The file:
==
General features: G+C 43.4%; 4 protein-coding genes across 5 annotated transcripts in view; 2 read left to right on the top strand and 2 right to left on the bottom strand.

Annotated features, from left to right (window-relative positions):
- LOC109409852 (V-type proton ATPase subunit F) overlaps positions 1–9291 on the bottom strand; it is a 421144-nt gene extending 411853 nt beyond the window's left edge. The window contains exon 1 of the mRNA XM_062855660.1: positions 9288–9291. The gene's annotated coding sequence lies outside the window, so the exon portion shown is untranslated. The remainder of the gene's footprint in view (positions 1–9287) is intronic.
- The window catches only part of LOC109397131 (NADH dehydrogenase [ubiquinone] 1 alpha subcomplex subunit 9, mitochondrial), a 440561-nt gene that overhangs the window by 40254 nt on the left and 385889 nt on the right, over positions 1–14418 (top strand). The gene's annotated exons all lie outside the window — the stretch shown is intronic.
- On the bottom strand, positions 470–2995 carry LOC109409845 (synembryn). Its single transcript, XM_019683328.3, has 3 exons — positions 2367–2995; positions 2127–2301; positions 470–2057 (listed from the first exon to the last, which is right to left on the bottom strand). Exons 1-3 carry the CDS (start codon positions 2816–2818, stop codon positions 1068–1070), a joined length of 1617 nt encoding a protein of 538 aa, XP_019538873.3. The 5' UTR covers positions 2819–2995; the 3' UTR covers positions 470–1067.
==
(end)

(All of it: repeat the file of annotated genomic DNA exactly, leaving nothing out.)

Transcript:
General features: G+C 43.4%; 4 protein-coding genes across 5 annotated transcripts in view; 2 read left to right on the top strand and 2 right to left on the bottom strand.

Annotated features, from left to right (window-relative positions):
- LOC109409852 (V-type proton ATPase subunit F) overlaps positions 1–9291 on the bottom strand; it is a 421144-nt gene extending 411853 nt beyond the window's left edge. The window contains exon 1 of the mRNA XM_062855660.1: positions 9288–9291. The gene's annotated coding sequence lies outside the window, so the exon portion shown is untranslated. The remainder of the gene's footprint in view (positions 1–9287) is intronic.
- The window catches only part of LOC109397131 (NADH dehydrogenase [ubiquinone] 1 alpha subcomplex subunit 9, mitochondrial), a 440561-nt gene that overhangs the window by 40254 nt on the left and 385889 nt on the right, over positions 1–14418 (top strand). The gene's annotated exons all lie outside the window — the stretch shown is intronic.
- On the bottom strand, positions 470–2995 carry LOC109409845 (synembryn). Its single transcript, XM_019683328.3, has 3 exons — positions 2367–2995; positions 2127–2301; positions 470–2057 (listed from the first exon to the last, which is right to left on the bottom strand). Exons 1-3 carry the CDS (start codon positions 2816–2818, stop codon positions 1068–1070), a joined length of 1617 nt encoding a protein of 538 aa, XP_019538873.3. The 5' UTR covers positions 2819–2995; the 3' UTR covers positions 470–1067.